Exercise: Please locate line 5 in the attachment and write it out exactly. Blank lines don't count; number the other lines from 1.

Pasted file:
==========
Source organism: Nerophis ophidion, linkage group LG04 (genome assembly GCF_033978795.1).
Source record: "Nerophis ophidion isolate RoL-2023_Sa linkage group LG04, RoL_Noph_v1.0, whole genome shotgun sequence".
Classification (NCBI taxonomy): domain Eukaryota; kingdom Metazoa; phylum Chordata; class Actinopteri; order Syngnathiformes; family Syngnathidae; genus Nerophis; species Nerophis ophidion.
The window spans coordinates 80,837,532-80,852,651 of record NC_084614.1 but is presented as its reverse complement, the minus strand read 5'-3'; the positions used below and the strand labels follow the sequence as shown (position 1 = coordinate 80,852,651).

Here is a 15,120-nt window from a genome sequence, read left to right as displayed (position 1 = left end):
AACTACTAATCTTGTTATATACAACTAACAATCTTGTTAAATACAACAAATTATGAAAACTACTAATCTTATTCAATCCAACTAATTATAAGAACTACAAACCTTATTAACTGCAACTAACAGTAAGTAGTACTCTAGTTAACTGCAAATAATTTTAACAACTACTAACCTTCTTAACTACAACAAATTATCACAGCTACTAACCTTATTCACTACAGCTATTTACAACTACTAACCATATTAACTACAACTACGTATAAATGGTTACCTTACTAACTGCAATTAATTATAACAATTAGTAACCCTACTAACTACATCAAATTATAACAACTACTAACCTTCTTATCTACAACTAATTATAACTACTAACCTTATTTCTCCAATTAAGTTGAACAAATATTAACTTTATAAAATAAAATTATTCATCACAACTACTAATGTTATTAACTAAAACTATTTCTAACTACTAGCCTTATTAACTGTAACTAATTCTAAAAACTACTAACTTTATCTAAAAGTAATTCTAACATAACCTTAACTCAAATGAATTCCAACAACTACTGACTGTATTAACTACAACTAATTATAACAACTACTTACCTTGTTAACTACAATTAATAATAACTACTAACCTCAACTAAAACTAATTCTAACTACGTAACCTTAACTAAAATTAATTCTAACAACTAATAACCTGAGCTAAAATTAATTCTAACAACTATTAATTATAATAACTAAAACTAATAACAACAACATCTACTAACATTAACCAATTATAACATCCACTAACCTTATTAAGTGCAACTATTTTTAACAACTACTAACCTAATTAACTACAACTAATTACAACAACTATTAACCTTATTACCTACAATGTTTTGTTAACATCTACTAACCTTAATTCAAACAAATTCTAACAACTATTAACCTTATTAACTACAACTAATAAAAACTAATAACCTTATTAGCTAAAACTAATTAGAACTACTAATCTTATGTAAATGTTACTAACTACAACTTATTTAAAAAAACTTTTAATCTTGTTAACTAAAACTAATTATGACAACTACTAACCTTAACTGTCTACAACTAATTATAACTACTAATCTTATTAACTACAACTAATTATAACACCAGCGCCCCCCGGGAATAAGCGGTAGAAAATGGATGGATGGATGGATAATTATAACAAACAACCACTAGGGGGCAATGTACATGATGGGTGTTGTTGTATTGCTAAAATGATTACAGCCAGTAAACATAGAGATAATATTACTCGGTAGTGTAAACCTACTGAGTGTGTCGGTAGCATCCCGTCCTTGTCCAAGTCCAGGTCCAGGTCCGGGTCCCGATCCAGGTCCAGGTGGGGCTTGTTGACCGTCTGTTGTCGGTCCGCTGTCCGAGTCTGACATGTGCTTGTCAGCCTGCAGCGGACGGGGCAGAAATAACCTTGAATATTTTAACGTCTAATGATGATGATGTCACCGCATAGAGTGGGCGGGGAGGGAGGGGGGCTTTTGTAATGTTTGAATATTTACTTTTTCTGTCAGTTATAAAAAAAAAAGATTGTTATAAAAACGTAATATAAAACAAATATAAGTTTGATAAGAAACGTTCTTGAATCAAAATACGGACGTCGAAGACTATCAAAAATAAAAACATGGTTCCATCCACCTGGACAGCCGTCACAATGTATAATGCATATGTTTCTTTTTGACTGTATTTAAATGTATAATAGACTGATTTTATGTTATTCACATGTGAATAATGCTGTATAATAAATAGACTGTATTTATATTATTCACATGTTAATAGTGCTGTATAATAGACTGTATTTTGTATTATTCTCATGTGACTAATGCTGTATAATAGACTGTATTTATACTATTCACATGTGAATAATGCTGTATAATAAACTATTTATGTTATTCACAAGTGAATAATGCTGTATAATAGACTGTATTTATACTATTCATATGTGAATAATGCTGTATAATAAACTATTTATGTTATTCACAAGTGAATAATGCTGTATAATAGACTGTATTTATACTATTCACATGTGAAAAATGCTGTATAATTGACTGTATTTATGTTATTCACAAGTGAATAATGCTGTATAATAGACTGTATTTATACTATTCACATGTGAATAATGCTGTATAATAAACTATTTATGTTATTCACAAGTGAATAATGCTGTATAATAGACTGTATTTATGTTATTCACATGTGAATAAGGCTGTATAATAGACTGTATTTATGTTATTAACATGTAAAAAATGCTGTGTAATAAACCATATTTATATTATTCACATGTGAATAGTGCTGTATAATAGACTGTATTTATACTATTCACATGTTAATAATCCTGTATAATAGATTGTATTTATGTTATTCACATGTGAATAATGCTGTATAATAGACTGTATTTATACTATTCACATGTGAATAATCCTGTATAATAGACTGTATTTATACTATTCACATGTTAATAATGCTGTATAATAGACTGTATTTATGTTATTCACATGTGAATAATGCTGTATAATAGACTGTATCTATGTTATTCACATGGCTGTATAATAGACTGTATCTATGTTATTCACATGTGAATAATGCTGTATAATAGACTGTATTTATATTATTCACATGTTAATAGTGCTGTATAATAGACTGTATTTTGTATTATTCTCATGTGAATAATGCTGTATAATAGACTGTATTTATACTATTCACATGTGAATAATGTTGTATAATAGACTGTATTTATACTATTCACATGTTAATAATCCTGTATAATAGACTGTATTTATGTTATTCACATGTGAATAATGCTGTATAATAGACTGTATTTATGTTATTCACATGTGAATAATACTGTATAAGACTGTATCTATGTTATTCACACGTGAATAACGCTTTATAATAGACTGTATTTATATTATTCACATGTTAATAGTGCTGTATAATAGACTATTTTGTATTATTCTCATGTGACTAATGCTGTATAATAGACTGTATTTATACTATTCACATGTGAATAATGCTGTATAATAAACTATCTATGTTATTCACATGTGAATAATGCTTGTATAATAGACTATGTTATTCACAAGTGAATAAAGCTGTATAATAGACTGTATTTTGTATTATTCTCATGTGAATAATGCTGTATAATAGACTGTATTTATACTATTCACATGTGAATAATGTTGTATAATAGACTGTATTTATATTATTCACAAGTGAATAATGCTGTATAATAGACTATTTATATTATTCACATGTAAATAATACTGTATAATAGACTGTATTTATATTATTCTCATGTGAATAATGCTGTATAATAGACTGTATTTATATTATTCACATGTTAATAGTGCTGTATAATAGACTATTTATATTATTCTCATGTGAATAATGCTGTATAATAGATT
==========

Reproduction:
Here is a 15,120-nt window from a genome sequence, read left to right as displayed (position 1 = left end):